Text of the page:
Note: If you want to select all the columns of a table or view then you can also use “*”, but for better performance use the column list instead of using “*”.

Syntax3: SELECT All Columns with Conditions
If you want to select All Columns with WHERE (or any other) conditions then you need to use the select statement as shown below
SELECT * FROM tables [WHERE conditions];

Syntax4: SELECT Specified Columns with Conditions
If you want to select Specified Columns with WHERE (or any other) conditions then you need to use the select statement as shown below. Here, you need to specify the column list that you want to retrieve.
SELECT Column_List FROM tables [WHERE conditions];

Examples to Understand SELECT Statement in MySQL:

We are going to use the following employee table to understand the need and use of MySQL SELECT Statement with Examples.

Examples to Understand SELECT Statement in MySQL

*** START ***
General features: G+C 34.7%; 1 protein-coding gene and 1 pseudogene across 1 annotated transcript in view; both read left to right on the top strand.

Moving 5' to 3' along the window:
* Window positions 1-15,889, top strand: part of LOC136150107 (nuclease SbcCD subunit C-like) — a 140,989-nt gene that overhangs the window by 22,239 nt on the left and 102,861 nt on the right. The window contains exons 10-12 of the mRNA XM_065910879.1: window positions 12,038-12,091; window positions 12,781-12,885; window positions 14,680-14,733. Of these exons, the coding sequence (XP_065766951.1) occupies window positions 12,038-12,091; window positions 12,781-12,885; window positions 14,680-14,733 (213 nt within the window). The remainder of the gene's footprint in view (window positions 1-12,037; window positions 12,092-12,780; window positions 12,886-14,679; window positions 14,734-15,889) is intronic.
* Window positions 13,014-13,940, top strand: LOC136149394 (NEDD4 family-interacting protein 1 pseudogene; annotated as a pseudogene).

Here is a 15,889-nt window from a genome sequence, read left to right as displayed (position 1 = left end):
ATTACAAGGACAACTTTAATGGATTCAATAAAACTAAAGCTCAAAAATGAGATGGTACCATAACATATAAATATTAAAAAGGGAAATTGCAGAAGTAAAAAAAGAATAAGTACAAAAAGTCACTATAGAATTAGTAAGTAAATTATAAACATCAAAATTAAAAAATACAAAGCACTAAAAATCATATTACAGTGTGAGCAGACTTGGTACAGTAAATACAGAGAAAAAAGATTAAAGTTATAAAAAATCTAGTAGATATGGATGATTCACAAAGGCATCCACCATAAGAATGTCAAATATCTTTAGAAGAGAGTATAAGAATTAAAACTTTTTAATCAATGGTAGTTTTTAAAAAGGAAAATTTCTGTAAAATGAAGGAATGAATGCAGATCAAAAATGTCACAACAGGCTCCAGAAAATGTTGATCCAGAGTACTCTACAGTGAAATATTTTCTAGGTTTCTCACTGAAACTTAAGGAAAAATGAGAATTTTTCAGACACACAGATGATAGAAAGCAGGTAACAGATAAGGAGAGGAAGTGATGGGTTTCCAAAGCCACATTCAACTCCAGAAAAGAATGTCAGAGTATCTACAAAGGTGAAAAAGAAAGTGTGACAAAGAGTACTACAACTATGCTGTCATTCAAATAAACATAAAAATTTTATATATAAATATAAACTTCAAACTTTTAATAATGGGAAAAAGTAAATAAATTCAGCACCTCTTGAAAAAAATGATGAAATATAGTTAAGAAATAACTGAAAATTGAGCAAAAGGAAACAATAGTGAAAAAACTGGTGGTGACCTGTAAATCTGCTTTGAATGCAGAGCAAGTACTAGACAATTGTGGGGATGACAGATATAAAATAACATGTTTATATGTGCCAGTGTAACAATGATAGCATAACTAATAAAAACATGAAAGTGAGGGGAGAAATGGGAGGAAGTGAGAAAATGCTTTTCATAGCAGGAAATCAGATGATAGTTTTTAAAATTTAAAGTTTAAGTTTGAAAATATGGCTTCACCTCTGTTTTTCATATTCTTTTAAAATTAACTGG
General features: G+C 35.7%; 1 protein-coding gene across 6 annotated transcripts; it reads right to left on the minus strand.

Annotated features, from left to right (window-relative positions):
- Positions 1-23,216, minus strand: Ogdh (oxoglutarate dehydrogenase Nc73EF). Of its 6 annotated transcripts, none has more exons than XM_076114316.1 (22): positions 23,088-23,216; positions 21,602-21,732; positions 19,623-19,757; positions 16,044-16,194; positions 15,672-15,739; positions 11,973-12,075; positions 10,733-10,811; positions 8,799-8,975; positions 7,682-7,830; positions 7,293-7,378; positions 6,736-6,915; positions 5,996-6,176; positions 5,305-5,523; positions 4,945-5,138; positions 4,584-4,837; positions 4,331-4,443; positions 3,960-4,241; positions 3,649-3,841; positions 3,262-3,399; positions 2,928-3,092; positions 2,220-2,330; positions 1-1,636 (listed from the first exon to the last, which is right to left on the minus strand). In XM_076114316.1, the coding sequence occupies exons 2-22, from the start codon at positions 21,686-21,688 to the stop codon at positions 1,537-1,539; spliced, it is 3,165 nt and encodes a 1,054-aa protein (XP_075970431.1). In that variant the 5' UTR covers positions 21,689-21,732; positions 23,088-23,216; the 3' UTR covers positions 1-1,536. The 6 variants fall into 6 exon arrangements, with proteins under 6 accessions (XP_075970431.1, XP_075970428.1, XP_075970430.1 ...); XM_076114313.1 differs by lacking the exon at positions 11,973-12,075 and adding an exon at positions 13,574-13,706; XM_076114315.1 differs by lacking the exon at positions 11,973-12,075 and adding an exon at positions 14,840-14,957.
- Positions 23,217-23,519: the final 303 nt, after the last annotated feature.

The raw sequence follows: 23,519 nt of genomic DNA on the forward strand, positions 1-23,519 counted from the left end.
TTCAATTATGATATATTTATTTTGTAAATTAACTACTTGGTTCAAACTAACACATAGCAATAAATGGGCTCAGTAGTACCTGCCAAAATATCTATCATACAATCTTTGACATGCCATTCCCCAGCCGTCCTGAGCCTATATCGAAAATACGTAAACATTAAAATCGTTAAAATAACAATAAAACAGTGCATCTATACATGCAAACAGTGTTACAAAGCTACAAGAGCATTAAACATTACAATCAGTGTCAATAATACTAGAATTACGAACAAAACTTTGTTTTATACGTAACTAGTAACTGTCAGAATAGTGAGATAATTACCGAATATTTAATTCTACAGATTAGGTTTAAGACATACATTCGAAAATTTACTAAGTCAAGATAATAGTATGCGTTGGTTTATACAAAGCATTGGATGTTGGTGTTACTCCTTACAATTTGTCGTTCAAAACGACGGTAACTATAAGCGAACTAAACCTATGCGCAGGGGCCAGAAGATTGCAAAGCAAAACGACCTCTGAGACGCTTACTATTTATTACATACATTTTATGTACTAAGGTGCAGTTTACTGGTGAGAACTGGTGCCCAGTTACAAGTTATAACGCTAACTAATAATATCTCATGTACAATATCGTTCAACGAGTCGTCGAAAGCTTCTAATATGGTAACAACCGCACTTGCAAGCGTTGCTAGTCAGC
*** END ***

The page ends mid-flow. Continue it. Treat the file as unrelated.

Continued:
Please use the below SQL Script to create the database company and employees table with the required data.

CREATE DATABASE company;
USE company;

CREATE TABLE employee (
  Id INT PRIMARY KEY,
  Name VARCHAR(45) NOT NULL,
  Department VARCHAR(45) NOT NULL,
  Salary FLOAT NOT NULL,
  Gender VARCHAR(45) NOT NULL,
  Age INT NOT NULL,
  City VARCHAR(45) NOT NULL
);

INSERT INTO employee (Id, `Name`, Department, Salary, Gender, Age, City) VALUES (1001, 'John Doe', 'IT', 35000, 'Male', 25, 'London');
INSERT INTO employee (Id, `Name`, Department, Salary, Gender, Age, City) VALUES (1002, 'Mary Smith', 'HR', 45000, 'Female', 27, 'Mumbai');
INSERT INTO employee (Id, `Name`, Department, Salary, Gender, Age, City) VALUES (1003, 'James Brown', 'Finance', 50000, 'Male', 28, 'Delhi');
INSERT INTO employee (Id, `Name`, Department, Salary, Gender, Age, City) VALUES (1004, 'Mike Walker', 'Finance', 50000, 'Male', 28, 'London');
INSERT INTO employee (Id, `Name`, Department, Salary, Gender, Age, City) VALUES (1005, 'Linda Jones', 'HR', 75000, 'Female', 26, 'Mumbai');
INSERT INTO employee (Id, `Name`, Department, Salary, Gender, Age, City) VALUES (1006, 'Anurag Mohanty', 'IT', 35000, 'Male', 25, 'London');
INSERT INTO employee (Id, `Name`, Department, Salary, Gender, Age, City) VALUES (1007, 'Priyanla Dewangan', 'HR', 45000, 'Female', 27, 'Mumbai');